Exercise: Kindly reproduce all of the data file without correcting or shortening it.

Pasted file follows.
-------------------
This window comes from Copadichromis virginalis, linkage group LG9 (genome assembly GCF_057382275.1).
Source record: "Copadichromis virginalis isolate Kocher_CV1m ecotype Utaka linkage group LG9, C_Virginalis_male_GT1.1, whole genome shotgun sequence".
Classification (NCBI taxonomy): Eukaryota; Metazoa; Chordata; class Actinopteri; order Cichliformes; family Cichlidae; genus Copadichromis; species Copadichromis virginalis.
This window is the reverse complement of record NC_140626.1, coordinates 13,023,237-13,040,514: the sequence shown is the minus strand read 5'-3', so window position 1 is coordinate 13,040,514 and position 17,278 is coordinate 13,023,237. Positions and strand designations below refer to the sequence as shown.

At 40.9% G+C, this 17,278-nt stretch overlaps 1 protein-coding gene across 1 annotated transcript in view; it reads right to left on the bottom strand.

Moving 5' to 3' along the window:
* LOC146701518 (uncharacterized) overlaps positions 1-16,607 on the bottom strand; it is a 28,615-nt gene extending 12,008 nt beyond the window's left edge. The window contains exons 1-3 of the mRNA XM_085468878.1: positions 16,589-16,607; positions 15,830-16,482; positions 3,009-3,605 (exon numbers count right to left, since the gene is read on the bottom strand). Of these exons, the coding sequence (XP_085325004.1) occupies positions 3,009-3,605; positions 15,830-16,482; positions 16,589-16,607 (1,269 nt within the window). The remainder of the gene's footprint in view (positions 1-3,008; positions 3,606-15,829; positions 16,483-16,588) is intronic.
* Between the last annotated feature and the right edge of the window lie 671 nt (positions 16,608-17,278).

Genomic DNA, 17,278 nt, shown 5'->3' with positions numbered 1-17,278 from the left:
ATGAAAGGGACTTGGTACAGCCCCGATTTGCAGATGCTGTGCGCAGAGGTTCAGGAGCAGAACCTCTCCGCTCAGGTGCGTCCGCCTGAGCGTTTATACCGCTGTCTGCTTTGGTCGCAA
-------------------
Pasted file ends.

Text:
This window comes from Copadichromis virginalis, linkage group LG9 (genome assembly GCF_057382275.1).
Source record: "Copadichromis virginalis isolate Kocher_CV1m ecotype Utaka linkage group LG9, C_Virginalis_male_GT1.1, whole genome shotgun sequence".
Classification (NCBI taxonomy): Eukaryota; Metazoa; Chordata; class Actinopteri; order Cichliformes; family Cichlidae; genus Copadichromis; species Copadichromis virginalis.
This window is the reverse complement of record NC_140626.1, coordinates 13,023,237-13,040,514: the sequence shown is the minus strand read 5'-3', so window position 1 is coordinate 13,040,514 and position 17,278 is coordinate 13,023,237. Positions and strand designations below refer to the sequence as shown.

At 40.9% G+C, this 17,278-nt stretch overlaps 1 protein-coding gene across 1 annotated transcript in view; it reads right to left on the bottom strand.

Moving 5' to 3' along the window:
* LOC146701518 (uncharacterized) overlaps positions 1-16,607 on the bottom strand; it is a 28,615-nt gene extending 12,008 nt beyond the window's left edge. The window contains exons 1-3 of the mRNA XM_085468878.1: positions 16,589-16,607; positions 15,830-16,482; positions 3,009-3,605 (exon numbers count right to left, since the gene is read on the bottom strand). Of these exons, the coding sequence (XP_085325004.1) occupies positions 3,009-3,605; positions 15,830-16,482; positions 16,589-16,607 (1,269 nt within the window). The remainder of the gene's footprint in view (positions 1-3,008; positions 3,606-15,829; positions 16,483-16,588) is intronic.
* Between the last annotated feature and the right edge of the window lie 671 nt (positions 16,608-17,278).

Genomic DNA, 17,278 nt, shown 5'->3' with positions numbered 1-17,278 from the left:
ATGAAAGGGACTTGGTACAGCCCCGATTTGCAGATGCTGTGCGCAGAGGTTCAGGAGCAGAACCTCTCCGCTCAGGTGCGTCCGCCTGAGCGTTTATACCGCTGTCTGCTTTGGTCGCAA